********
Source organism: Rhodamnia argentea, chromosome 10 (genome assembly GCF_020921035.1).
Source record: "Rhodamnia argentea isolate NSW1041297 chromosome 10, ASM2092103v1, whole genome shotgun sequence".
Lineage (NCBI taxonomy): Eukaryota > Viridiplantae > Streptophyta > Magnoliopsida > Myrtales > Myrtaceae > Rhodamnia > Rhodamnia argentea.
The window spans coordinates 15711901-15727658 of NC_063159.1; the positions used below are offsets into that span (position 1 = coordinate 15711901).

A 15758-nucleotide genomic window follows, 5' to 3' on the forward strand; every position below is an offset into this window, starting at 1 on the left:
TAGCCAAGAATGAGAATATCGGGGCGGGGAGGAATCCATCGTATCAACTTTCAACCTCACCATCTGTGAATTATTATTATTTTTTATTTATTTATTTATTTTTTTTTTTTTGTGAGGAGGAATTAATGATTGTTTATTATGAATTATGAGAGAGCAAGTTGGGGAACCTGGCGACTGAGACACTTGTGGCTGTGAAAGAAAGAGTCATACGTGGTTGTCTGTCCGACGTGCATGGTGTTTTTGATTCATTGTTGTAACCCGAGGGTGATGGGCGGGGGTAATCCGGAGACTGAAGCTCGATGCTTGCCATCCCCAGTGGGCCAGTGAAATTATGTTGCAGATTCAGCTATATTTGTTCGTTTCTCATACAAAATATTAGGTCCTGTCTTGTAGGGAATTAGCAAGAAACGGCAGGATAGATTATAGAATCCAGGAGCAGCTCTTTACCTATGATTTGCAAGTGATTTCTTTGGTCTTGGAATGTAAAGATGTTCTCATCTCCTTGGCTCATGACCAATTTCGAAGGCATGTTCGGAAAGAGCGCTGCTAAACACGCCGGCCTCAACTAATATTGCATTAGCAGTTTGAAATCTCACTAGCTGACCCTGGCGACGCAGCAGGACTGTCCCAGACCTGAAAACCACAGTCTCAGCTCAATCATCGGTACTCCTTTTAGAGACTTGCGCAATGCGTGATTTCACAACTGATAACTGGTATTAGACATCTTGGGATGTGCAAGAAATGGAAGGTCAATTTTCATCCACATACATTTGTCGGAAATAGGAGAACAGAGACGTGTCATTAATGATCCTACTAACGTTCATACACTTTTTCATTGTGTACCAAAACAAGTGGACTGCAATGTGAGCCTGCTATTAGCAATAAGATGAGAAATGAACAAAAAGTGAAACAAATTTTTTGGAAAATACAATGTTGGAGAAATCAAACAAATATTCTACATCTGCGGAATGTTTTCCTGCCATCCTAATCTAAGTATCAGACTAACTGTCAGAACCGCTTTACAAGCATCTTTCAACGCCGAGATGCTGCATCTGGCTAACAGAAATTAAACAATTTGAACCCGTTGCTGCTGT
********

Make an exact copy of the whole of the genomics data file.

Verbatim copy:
Source organism: Rhodamnia argentea, chromosome 10 (genome assembly GCF_020921035.1).
Source record: "Rhodamnia argentea isolate NSW1041297 chromosome 10, ASM2092103v1, whole genome shotgun sequence".
Lineage (NCBI taxonomy): Eukaryota > Viridiplantae > Streptophyta > Magnoliopsida > Myrtales > Myrtaceae > Rhodamnia > Rhodamnia argentea.
The window spans coordinates 15711901-15727658 of NC_063159.1; the positions used below are offsets into that span (position 1 = coordinate 15711901).

A 15758-nucleotide genomic window follows, 5' to 3' on the forward strand; every position below is an offset into this window, starting at 1 on the left:
TAGCCAAGAATGAGAATATCGGGGCGGGGAGGAATCCATCGTATCAACTTTCAACCTCACCATCTGTGAATTATTATTATTTTTTATTTATTTATTTATTTTTTTTTTTTTGTGAGGAGGAATTAATGATTGTTTATTATGAATTATGAGAGAGCAAGTTGGGGAACCTGGCGACTGAGACACTTGTGGCTGTGAAAGAAAGAGTCATACGTGGTTGTCTGTCCGACGTGCATGGTGTTTTTGATTCATTGTTGTAACCCGAGGGTGATGGGCGGGGGTAATCCGGAGACTGAAGCTCGATGCTTGCCATCCCCAGTGGGCCAGTGAAATTATGTTGCAGATTCAGCTATATTTGTTCGTTTCTCATACAAAATATTAGGTCCTGTCTTGTAGGGAATTAGCAAGAAACGGCAGGATAGATTATAGAATCCAGGAGCAGCTCTTTACCTATGATTTGCAAGTGATTTCTTTGGTCTTGGAATGTAAAGATGTTCTCATCTCCTTGGCTCATGACCAATTTCGAAGGCATGTTCGGAAAGAGCGCTGCTAAACACGCCGGCCTCAACTAATATTGCATTAGCAGTTTGAAATCTCACTAGCTGACCCTGGCGACGCAGCAGGACTGTCCCAGACCTGAAAACCACAGTCTCAGCTCAATCATCGGTACTCCTTTTAGAGACTTGCGCAATGCGTGATTTCACAACTGATAACTGGTATTAGACATCTTGGGATGTGCAAGAAATGGAAGGTCAATTTTCATCCACATACATTTGTCGGAAATAGGAGAACAGAGACGTGTCATTAATGATCCTACTAACGTTCATACACTTTTTCATTGTGTACCAAAACAAGTGGACTGCAATGTGAGCCTGCTATTAGCAATAAGATGAGAAATGAACAAAAAGTGAAACAAATTTTTTGGAAAATACAATGTTGGAGAAATCAAACAAATATTCTACATCTGCGGAATGTTTTCCTGCCATCCTAATCTAAGTATCAGACTAACTGTCAGAACCGCTTTACAAGCATCTTTCAACGCCGAGATGCTGCATCTGGCTAACAGAAATTAAACAATTTGAACCCGTTGCTGCTGT